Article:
Unions may have a new target: admissions workers


The National Labor Relations Council counted the votes last week. By 25-20, student workers at Hamilton College’s admissions office voted to unionize.

This is the first victory for undergraduates seeking to organize since the NLRB in March repealed a Trump administration rule that made them ineligible for collective bargaining. It is also the first union specifically for a college admissions office.

The question for many in admissions was, will there be more unions to come?

Administrations of private four-year colleges generally don’t like unions (although there are many instances where they work well with them). But in academic fields, such unions are relatively rare. A 1980 Supreme Court decision NLRB v. Yeshiva University, ruled that faculty members are, in fact, part of the leadership of a college and therefore are not eligible for collective bargaining. This decision, however, concerned tenure-track faculty members with considerable power in their universities. Many union leaders believe this should not apply to all private college faculties. But the decision leaves open the possibility of unionizing auxiliaries and others in private colleges. (Labor relations at public colleges are governed by state laws, which vary widely.)

The admissions office workers did not unionize – with the exception of Hamilton. The Hamilton union includes tour guides and admission scholars, who interview prospective students.

Samantha DeRiso, director of political and public affairs for United Food and Commercial Workers Local One, which organized the Hamilton workers, said that since the union went public (in August), he has learned that other campuses organized unions for admissions. She declined to name the colleges because “I still wouldn’t want to endanger these workers by revealing details.” But based on what she heard, she said: “I think it could be a move for sure.”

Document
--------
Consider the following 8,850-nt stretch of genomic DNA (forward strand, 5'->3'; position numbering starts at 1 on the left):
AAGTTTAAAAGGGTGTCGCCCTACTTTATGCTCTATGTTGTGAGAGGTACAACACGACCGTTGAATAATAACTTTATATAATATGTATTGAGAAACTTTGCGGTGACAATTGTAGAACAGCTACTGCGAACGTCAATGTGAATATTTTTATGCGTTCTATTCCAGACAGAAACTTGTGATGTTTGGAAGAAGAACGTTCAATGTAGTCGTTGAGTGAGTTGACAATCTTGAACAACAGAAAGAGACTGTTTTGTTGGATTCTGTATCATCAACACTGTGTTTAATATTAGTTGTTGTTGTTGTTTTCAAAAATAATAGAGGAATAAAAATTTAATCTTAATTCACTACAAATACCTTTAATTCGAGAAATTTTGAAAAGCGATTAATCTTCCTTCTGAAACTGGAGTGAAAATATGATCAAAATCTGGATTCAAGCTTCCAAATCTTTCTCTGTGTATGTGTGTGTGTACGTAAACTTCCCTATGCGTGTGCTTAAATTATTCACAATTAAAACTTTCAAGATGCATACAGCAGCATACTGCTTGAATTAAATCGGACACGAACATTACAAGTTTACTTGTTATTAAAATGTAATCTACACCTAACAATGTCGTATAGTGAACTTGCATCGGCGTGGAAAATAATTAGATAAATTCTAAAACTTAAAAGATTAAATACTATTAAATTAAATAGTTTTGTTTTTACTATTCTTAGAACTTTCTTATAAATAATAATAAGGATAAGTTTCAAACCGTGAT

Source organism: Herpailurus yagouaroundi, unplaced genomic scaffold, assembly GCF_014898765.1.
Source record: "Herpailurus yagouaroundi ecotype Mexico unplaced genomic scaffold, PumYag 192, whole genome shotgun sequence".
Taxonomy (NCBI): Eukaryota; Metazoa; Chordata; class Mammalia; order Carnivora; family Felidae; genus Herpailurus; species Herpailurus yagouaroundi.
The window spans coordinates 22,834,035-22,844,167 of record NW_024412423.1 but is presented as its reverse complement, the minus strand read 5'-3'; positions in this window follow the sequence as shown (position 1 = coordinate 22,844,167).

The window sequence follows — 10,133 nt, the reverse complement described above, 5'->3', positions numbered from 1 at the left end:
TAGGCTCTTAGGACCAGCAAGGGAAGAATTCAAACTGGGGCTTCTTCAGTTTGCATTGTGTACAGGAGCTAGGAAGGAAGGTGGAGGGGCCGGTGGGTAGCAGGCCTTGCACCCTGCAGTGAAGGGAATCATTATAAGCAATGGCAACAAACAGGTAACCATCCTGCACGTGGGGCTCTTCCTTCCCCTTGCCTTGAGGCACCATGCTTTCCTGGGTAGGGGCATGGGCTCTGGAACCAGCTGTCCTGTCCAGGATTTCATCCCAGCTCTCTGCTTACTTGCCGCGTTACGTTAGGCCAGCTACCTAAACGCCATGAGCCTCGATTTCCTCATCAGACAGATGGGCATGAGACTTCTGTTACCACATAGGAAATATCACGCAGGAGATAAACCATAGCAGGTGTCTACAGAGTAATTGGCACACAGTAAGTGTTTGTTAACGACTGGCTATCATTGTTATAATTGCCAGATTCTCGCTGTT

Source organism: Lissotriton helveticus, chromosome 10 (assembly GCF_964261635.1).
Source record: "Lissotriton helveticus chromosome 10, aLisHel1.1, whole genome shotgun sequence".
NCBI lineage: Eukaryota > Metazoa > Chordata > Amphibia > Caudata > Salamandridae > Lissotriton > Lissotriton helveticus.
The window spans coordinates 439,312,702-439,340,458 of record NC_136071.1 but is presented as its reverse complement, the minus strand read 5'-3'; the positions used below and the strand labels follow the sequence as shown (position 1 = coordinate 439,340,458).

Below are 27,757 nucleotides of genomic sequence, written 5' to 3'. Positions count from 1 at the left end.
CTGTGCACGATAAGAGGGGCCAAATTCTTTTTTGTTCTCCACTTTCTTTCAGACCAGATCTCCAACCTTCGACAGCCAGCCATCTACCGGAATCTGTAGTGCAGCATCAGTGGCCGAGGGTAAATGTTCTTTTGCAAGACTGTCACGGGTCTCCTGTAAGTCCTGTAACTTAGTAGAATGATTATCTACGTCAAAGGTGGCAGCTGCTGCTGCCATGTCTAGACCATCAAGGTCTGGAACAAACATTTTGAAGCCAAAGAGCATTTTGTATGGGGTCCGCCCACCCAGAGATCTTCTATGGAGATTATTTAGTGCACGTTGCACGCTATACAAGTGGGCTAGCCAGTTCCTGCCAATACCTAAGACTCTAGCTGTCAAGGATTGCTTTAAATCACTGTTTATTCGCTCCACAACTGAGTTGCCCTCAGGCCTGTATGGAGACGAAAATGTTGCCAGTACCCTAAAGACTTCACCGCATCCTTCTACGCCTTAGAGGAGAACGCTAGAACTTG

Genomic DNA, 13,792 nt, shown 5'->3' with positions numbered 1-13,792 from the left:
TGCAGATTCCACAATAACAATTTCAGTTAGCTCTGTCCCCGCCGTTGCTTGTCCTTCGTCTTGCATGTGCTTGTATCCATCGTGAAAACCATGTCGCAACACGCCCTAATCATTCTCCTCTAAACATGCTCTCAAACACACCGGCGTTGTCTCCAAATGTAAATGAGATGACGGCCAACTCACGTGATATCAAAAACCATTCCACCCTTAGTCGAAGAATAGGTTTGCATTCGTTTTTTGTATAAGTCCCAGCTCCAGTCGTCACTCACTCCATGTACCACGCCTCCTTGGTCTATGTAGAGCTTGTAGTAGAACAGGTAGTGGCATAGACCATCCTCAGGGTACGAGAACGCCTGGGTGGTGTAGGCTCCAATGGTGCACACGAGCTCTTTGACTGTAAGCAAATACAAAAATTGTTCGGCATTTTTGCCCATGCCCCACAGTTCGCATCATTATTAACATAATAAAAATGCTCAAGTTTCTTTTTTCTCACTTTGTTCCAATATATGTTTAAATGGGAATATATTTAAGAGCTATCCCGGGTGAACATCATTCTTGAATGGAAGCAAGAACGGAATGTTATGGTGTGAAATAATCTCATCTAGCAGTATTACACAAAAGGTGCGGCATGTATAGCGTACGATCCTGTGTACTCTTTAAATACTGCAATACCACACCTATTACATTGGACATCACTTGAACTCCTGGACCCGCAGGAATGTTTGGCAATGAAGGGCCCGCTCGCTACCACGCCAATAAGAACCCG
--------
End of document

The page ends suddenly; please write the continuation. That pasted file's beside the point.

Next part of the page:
William A. Herbert, executive director of the National Center for the Study of Collective Bargaining in Higher Education and the Professions, at Hunter College at City University in New York City, agreed there would be more attempts to train unions.

“In the coming months, we will likely see NLRB petitions filed for the representation of graduate assistants and undergraduates on other private sector campuses,” he said.

Thirty percent of workers have to sign cards to force an election, but most organizing campaigns seek more than that. The Hamilton union said about half of the workers in its union have signed cards.